Curious Expedition 2 Review
I cut my gaming teeth on various Trails in Oregon and the Amazon. I know what it’s like to plan a journey, to purchase supplies, and to make tough decisions only for my digital avatars to succumb to madness and disease. This makes me naturally predisposed towards games like Curious Expedition 2. I love to visit exotic locales while having to manage rations, abilities, and emotions. However, various elements – both gameplay and thematically – prevent Curious Expedition 2 from being the best the genre has to offer.
Growing Curiouser and Curiouser
To wit: no you don’t have to have played the original Curious Expedition. I did. I like these kinds of games. And I sort of liked it. The big gimmick in the first one had to do with unlocking historical figures as playable characters – figures as diverse as Nikola Tesla, H.P. Lovecraft or Harriet Tubman could go on an adventure. That’s less the focus in this second, curiouser expedition.
What you do is explore islands. Every step you take across the map costs a resource called sanity. You can manage your sanity by using consumable items, finding a safe place to rest, or by efficiently planning your route. Get too low and you may trigger a “sanity event” which naturally leads to the kind of amusing failure cascades that fans of this genre may be familiar with. Mistakes tend to snowball until the game is impossible and you die a slow and tortured death.
There are many kinds of encounters, all of which are solved through dialogue prompts and literal dice rolls. The dice are always 6-sided, but often have fun icons or blank sides to them. This abstraction may be more than some people are willing to suspend their disbelief, but I rather liked it. The combat system is thus simple and effective. The dice rolling adds some tension and dramatic heft to the proceedings.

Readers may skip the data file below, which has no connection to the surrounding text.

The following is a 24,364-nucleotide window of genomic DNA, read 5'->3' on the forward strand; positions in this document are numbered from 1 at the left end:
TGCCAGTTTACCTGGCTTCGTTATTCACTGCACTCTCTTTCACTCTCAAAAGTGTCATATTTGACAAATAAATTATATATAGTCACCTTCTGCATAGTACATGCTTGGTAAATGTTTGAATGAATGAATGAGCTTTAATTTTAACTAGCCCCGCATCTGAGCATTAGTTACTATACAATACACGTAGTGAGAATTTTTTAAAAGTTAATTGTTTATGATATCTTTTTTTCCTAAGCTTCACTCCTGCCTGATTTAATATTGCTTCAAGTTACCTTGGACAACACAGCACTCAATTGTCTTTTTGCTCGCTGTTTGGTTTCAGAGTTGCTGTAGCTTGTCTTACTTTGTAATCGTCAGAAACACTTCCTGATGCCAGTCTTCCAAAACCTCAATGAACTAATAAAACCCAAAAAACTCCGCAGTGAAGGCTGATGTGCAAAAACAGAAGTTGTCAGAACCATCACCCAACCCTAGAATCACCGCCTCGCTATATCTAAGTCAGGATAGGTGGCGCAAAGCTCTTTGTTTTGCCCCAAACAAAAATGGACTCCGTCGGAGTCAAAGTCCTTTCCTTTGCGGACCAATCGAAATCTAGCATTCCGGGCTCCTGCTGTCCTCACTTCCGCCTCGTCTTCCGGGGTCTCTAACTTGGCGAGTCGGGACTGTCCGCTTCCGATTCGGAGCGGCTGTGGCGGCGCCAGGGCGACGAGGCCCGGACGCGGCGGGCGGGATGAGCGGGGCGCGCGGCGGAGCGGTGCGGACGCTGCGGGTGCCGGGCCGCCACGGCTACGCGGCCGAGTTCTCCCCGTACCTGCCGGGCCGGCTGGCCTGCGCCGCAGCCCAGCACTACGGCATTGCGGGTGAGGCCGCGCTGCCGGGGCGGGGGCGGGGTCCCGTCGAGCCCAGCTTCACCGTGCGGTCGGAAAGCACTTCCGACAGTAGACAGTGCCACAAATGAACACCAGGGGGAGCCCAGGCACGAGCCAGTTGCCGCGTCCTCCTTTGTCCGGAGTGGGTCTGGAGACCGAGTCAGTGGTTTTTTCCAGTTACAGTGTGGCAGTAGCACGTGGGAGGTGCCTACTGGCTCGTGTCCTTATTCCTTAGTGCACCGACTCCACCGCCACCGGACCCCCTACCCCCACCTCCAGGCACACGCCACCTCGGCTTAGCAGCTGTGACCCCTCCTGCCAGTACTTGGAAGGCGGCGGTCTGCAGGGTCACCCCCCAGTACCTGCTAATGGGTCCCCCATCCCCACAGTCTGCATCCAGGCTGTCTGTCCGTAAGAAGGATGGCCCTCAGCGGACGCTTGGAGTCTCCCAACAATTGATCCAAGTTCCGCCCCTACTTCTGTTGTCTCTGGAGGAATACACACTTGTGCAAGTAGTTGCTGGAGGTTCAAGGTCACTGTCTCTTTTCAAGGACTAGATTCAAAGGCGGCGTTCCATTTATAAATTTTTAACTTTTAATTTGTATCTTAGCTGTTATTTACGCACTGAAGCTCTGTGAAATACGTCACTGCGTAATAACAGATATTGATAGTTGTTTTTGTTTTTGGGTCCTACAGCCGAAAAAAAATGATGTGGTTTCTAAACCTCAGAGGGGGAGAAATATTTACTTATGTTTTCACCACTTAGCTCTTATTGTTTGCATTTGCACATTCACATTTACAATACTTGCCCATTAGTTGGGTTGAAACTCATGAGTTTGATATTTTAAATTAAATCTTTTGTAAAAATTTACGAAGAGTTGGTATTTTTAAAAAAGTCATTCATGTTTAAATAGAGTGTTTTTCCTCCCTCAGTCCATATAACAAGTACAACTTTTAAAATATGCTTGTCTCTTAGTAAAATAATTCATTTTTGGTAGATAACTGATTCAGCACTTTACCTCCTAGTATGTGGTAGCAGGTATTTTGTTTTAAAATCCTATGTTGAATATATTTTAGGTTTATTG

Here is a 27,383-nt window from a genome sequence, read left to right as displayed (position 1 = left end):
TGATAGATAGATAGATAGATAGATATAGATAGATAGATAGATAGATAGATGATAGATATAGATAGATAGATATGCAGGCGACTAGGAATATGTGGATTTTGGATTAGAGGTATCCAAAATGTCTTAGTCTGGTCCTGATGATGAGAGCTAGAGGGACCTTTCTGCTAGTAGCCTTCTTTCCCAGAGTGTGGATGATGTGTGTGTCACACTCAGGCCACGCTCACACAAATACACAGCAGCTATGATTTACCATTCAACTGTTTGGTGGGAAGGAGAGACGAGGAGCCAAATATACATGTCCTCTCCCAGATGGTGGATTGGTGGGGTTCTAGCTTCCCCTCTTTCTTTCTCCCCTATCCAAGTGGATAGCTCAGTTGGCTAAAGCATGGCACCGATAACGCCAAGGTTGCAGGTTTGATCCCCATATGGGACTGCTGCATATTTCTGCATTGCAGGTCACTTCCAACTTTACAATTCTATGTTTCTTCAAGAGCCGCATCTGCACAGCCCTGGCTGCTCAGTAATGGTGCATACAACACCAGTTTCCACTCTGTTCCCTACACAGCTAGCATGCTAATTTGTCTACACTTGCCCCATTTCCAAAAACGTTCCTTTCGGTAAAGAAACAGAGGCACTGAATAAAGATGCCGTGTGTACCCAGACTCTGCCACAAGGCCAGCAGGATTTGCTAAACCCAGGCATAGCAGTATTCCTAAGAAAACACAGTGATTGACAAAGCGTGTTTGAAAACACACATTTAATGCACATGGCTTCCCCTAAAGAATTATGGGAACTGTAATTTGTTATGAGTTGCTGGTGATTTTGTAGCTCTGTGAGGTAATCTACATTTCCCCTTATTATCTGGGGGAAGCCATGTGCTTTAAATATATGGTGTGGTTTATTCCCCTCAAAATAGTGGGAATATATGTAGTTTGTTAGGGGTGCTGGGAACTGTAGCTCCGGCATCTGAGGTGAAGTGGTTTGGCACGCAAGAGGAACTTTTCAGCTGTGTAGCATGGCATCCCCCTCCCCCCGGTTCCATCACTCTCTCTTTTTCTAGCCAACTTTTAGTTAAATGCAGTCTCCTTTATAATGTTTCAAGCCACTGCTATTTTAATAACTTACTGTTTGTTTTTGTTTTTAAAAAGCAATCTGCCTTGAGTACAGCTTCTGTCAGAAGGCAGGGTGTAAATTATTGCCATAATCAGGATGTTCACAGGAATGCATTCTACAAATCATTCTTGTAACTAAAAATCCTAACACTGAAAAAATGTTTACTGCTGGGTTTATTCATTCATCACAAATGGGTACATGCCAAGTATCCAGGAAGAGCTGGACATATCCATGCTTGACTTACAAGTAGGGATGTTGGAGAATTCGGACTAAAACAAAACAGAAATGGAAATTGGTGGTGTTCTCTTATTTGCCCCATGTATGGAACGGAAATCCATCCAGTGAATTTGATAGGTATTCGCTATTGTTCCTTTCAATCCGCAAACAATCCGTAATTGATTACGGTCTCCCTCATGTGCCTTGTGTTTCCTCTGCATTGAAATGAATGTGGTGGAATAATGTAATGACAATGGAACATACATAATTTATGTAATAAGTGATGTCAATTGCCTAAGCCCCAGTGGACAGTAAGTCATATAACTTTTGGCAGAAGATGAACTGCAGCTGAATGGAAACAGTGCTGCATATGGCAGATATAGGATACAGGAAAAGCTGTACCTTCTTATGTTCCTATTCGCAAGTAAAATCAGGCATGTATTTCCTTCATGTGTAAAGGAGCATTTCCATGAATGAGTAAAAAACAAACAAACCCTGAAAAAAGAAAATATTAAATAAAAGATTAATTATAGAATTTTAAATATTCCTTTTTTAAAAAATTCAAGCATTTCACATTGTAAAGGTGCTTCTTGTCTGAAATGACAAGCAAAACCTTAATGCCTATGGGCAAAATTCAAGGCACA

Where the gameplay flounders is in its roguelike elements. There are three sponsors who will pay for your missions. They are: goth British imperialists, robot Thomas Edison, and a very Avatar: The Last Airbender inspired mystical Chinese cult. What these different clubs really amount to is your progress tracker. Each group has different bonuses to offer you. You can buy weapons, gadgets, supplies, even high powered NPCs. As you complete missions, the game tracks your score and your XP basically makes the three themed shops more robust.
And like… fine? I prefer these mechanics to not having them, but they didn’t really entice me. Curious Expedition 2 definitely needs something here. The story is there, but not much. The environments are just what the title claims, curious, but not breathtakingly beautiful. I’d push on to maybe see something weird, like dinosaurs or dark magic, but I’m not lingering because I think the world is so beautiful. It’s lush and tropical, and hey, I can use a vacation. But what Curious Expedition 2 fervently needs is a strong marker of progress; maybe a multi-faceted system that makes each of your runs feel like they add up to something.
What you get definitely helps mark your achievements, but I never found the rewards that compelling. Basically, they all give you chances to roll more and better dice. That’s cool, but the game never felt refreshed because I had a Victorian cattle prod or a shiny new guide. You’re doing the same stuff, but it’s easier because you have toys. That difficulty curve also seems off. The early game is punishingly hard and by the time it gets a little easier, you’ll have seen the early content as much as you might care to.
Visiting the Colonies